I recently was discussing with a friend in Copan the word culture and how we both thought it was often misused to make excuses for unacceptable treatment of women and children. Until she had brought it up, I didn’t realize that I myself had used it as an excuse in my writing and conversation. The word “machismo” could very easily be exchanged for the American idiom “boys will be boys,” both placing the unacceptable acts of men in the category of “culture.” When these words are used, somehow rape, domestic violence, and cheating become more acceptable because they are part of the “culture.”
I am frequently asked by friends and family, how can you live in Honduras where men treat women like they do? This question makes me upset when people ask it, and for some time, I did not understand why. I now see that the root of my irritation is that not so long ago America’s “culture” was one of female oppression, and the phrase “children should be seen and not heard” was used frequently to ignore the voices of the innocent.
It was strong people, that’s right, PEOPLE, not just women, who helped make the freedoms of women and children possible in the U.S. Americans seem to forget that this change only really happened in the last 100 years, and we lived in a similar world as women and children do here. While the unacceptable behaviours of men in Honduras are ignored on a regular basis, and that is termed machismo, I believe that way of thinking is changing, not just here, but in the world.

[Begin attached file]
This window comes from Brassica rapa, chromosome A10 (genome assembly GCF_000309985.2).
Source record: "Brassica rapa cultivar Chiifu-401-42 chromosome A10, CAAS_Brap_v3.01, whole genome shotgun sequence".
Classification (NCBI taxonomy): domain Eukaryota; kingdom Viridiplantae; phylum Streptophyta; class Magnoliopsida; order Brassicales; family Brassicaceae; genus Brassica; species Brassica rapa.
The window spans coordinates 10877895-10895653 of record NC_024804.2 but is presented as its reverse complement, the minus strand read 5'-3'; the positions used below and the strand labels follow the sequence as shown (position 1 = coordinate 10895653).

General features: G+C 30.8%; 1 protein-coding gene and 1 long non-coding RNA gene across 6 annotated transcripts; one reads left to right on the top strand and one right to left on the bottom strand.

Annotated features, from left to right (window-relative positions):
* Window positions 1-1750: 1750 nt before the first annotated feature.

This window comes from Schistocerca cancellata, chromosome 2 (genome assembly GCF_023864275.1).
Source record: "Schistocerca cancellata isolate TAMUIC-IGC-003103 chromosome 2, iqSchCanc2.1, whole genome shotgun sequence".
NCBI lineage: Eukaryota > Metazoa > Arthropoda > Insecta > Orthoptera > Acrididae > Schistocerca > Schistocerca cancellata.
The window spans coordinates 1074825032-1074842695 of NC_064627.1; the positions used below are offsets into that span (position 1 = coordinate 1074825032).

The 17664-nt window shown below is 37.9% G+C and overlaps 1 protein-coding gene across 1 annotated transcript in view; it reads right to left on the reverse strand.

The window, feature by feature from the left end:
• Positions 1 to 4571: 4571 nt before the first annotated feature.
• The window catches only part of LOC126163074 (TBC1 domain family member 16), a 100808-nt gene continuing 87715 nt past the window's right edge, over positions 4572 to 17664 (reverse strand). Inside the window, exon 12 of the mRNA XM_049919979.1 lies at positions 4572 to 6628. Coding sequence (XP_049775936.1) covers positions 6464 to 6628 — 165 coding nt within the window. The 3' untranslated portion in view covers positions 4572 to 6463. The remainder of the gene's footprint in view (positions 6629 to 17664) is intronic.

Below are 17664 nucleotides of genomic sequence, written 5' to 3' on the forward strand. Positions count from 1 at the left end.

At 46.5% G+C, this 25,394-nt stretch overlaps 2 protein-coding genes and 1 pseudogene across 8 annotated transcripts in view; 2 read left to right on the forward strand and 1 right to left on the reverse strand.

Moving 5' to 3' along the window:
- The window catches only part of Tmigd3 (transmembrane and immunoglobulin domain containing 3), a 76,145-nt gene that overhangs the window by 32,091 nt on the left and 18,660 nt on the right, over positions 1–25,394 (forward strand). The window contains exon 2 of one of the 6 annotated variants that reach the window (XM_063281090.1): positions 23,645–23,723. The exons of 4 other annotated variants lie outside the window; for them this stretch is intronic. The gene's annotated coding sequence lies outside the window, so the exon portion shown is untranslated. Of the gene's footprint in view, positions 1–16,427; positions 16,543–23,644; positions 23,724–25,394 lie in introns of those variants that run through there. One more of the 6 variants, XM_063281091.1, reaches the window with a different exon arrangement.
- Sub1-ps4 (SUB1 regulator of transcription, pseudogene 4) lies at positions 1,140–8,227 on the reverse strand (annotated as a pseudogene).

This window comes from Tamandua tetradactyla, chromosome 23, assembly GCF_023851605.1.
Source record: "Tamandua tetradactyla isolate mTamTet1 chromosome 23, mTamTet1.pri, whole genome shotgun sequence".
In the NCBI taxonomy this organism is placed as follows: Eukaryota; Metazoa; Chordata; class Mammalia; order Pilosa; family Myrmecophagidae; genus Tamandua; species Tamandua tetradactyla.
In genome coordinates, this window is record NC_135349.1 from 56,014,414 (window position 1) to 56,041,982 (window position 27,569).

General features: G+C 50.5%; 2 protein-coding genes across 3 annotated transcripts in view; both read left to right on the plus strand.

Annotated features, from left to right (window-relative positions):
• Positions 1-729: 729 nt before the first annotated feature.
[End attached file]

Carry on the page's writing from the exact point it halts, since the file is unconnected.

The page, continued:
I see strong children and females all around me. I am reminded, that while many battles have been won, it is an on-going war to change the mindset of a world that has been primarily patriarchal, with women and children seen as possessions, not human beings of equal standing, for most of its history.
I look at the male children around me, and I ask myself where and how can they learn to be different than their fathers? How will they learn to be champions of women and children and call themselves feminists too? So often, I see men pushed to the side in the feminist movement, but they can be just as much a part of it and are necessary to it’s progress. They can show what true culture is.
By definition, culture is “the arts and other manifestations of human intellectual achievement regarded collectively.” True culture is when people come together with all their knowledge, wisdom, experience, and history to create a statement of who they are as a people and what they have achieved together. As a cultural statement of the world, I hope someday at the base of all our achievements will be equality and respect.